Thus we find in above illustration that four ordinary permutations equals one in circular.
Therefore, n ordinary permutations equal one circular permutation.
Hence there are ^{n}P_{n}/ n ways in which all the n things can be arranged in a circle. This equals (n–1)!.
Example 1 : In how many ways can 4 persons sit at a round table for a group discussions?
Solution : The answer can be get from the formula for circular permutations. The answer is (4–1)! = 3! = 6 ways.
NOTE : These arrangements are such that every person has got the same two neighbours. The only change is that right side neighbour and viceversa.
Thus the number of ways of arranging n persons along a round table so that no person has the same two neighbours is
Similarly, in forming a necklace or a garland there is no distinction between a clockwise and anti clockwise direction because we can simply turn it over so that clockwise becomes anti clockwise and vice versa. Hence, the number of necklaces formed with n beads of different colours
5.6 PERMUTATION WITH RESTRICTIONS
In many arrangements there may be number of restrictions. in such cases, we are to arrange or select the objects or persons as per the restrictions imposed. The total number of arrangements in all cases, can be found out by the application of fundamental principle.
Theorem 1. Number of permutations of n distinct objects when a particular object is not taken in any arrangement is ^{n–1}p_{r}.
Proof : Since a particular object is always to be excluded, we have to place n – 1 objects at r places. Clearly this can be done in ^{n–1}p_{r} ways.
Theorem 2. Number of permutations of n distinct objects when a particular object is always included in any arrangement is r. ^{n–1}p_{r–1}.
Proof : If the particular object is placed at first place, remaining r – 1 places can be filled from n – 1 distinct objects in n–1pr–1 ways. Similarly, by placing the particular object in 2nd, 3rd, ….., rth place, we find that in each case the number of permutations is ^{n–1}p_{r–1}.This the total number of arrangements in which a particular object always occurs is r. ^{n–1}p_{r–1} The following examples will enlighten further:
Example 1 : How many arrangements can be made out of the letters of the word DRAUGHT, the vowels never beings separated?
Solution : The word DRAUGHT consists of 7 letters of which 5 are consonants and two are vowels. In the arrangement we are to take all the 7 letters but the restriction is that the two vowels should not be separated.
We can view the two vowels as one letter. The two vowels A and U in this one letter can be arranged in 2! = 2 ways. (i) AU or (ii) UA. Further, we can arrange the six letters : 5 consonants and one letter compound letter consisting of two vowels. The total number of ways of arranging them is^{ 6}P_{6 } = 6! = 720 ways.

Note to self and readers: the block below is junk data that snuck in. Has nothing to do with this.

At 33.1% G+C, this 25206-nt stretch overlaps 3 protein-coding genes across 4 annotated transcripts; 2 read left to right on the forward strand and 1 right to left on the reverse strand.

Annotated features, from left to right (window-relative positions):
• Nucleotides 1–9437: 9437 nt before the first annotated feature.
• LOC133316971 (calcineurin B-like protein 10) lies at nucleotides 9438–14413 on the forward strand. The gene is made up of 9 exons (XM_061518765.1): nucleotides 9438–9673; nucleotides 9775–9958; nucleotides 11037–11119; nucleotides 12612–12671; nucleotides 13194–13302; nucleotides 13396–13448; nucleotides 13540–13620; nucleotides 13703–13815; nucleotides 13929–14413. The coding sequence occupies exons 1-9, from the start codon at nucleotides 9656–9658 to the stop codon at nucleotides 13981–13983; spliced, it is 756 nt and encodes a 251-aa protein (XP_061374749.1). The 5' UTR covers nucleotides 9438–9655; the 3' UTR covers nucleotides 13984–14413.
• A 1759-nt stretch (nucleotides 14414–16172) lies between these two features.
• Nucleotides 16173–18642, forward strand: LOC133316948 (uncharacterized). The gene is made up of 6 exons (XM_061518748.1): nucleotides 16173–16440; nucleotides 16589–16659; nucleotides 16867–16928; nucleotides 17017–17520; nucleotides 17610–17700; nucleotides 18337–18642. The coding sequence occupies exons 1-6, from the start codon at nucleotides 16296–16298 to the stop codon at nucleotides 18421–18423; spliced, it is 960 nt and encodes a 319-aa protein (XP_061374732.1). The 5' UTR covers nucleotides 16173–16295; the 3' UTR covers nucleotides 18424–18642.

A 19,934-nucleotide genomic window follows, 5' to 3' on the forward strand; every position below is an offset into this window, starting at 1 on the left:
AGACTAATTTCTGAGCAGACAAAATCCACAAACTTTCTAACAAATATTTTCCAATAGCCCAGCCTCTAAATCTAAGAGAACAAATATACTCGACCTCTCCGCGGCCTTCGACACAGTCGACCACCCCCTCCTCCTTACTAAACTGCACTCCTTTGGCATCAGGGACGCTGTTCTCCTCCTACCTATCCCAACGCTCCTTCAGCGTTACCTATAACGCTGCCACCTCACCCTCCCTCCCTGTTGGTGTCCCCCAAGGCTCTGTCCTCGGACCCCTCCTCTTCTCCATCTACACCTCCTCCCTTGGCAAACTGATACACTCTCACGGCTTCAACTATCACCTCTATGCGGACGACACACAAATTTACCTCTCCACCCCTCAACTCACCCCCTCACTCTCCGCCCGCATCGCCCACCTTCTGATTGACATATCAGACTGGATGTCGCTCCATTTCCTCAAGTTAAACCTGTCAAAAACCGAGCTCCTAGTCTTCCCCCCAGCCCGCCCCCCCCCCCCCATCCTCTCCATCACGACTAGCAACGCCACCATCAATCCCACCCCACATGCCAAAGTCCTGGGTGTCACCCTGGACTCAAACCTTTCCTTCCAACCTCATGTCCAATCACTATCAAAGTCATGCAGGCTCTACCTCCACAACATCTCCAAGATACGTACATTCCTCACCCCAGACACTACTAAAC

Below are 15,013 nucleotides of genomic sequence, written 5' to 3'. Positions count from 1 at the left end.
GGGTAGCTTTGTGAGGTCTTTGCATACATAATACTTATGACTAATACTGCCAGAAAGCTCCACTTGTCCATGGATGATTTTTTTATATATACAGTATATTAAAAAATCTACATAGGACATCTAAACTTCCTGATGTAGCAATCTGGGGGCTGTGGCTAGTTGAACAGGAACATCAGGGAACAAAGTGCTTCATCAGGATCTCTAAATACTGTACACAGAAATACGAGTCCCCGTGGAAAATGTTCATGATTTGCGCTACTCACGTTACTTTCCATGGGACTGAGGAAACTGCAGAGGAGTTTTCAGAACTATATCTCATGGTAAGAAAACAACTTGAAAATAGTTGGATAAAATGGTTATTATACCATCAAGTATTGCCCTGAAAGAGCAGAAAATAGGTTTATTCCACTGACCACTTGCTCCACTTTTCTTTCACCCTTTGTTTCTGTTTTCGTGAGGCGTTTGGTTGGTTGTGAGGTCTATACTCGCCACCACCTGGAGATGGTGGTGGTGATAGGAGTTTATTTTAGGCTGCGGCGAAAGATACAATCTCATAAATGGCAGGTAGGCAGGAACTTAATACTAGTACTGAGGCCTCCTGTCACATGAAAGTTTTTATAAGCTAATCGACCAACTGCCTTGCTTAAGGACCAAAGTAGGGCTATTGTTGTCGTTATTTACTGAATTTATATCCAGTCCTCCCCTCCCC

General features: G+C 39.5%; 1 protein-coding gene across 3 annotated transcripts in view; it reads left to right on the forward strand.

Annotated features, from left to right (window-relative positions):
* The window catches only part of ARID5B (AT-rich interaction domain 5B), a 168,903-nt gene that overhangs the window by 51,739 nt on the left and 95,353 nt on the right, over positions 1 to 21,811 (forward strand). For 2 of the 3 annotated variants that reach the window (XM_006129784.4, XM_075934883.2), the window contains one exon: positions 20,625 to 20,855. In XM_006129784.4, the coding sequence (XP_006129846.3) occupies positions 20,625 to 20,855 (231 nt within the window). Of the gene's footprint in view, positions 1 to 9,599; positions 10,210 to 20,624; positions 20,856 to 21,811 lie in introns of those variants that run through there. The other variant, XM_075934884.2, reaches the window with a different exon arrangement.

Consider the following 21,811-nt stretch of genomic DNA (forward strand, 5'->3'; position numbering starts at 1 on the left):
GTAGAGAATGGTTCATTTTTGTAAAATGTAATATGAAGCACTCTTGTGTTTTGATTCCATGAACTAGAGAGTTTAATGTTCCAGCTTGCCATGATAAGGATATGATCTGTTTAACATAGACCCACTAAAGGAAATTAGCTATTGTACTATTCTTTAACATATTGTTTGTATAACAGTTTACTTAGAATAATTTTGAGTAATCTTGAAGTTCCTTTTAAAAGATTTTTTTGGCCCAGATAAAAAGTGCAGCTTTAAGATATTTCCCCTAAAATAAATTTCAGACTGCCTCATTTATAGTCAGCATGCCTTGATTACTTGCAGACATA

Hence, by the fundamental principle, the total number of arrangements of the letters of the word DRAUGHT, the vowels never being separated = 2 × 720 = 1440 ways.
Example 2 : Show that the number of ways in which n books can be arranged on a shelf so that two particular books are not together.The number is (n–2).(n–1)!
Solution: We first find the total number of arrangements in which all n books can be arranged on the shelf without any restriction. The number is,^{n}P_{n} = n! ….. (1)
Then we find the total number of arrangements in which the two particular books are together.
The books can be together in^{ 2}P_{2} = 2! = 2 ways. Now we consider those two books which are kept together as one composite book and with the rest of the (n–2) books from (n–1) books which are to be arranged on the shelf; the number of arrangements = ^{n–1}P_{n}–1 = (n–1) !. Hence by the Fundamental Principle, the total number of arrangements on which the two particular books are together equals = 2 × (n–1)! …….(2)
the required number of arrangements of n books on a shelf so that two particular books are not together
= (1) – (2)
= n! – 2 x (n–1)!
= n.(n – 1)! – 2 . (n–1)!
=(n–1)! . (n–2)
Example 3 : There are 6 books on Economics, 3 on Mathematics and 2 on Accountancy. In how many ways can these be placed on a shelf if the books on the same subject are to be together?
Solution : Consider one such arrangement. 6 Economics books can be arranged among themselves in 6! Ways, 3 Mathematics books can be arranged in 3! Ways and the 2 books on Accountancy can be arranged in 2! ways. Consider the books on each subject as one unit. Now there are three units. These 3 units can be arranged in 3! Ways.
Total number of arrangements = 3! × 6! × 3! × 2!
= 51,840.
Example 4 : How many different numbers can be formed by using any three out of five digits 1, 2, 3, 4, 5, no digit being repeated in any number?
How many of these will (i) begin with a specified digit? (ii) begin with a specified digit and end with another specified digit?
Solution : Here we have 5 different digits and we have to find out the number of permutations of them 3 at a time. Required number is ^{5}P_{3} = 5.4.3 = 60.
(i) If the numbers begin with a specified digit, then we have to find
The number of Permutations of the remaining 4 digits taken 2 at a time. Thus, desire number is ^{4}P_{2} = 4.3 = 12.
(ii) Here two digits are fixed; first and last; hence, we are left with the choice of finding the number of permutations of 3 things taken one at a time i.e., ^{3}P_{1} =3.
Example 5 : How many four digit numbers can be formed out of the digits 1,2,3,5,7,8,9, if no digit is repeated in any number? How many of these will be greater than 3000?
Solution : We are given 7 different digits and a fourdigit number is to be formed using any 4 of these digits. This is same as the permutations of 7 different things taken 4 at a time.